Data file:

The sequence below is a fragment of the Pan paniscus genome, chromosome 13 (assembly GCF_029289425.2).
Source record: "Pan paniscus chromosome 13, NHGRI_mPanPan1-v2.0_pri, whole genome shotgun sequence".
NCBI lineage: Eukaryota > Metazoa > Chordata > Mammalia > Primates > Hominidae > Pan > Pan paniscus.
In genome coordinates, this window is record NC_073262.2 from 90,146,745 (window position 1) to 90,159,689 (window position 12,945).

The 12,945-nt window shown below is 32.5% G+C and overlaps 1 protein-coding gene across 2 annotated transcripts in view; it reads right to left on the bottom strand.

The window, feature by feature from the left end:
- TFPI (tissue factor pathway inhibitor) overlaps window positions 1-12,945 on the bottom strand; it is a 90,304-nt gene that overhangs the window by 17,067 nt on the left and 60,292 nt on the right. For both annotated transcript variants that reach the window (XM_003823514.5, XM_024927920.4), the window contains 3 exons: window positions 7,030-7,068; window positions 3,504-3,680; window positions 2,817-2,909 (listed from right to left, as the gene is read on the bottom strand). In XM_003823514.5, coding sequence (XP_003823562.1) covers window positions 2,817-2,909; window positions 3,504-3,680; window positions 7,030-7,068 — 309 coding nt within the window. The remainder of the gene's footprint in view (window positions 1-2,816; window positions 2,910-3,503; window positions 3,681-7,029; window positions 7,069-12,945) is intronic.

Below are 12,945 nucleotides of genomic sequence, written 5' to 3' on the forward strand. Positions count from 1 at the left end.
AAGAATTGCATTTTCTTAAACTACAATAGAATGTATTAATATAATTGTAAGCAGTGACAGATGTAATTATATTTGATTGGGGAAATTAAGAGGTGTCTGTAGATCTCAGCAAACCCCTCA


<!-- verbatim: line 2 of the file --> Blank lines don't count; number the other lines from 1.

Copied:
Source record: "Pan paniscus chromosome 13, NHGRI_mPanPan1-v2.0_pri, whole genome shotgun sequence".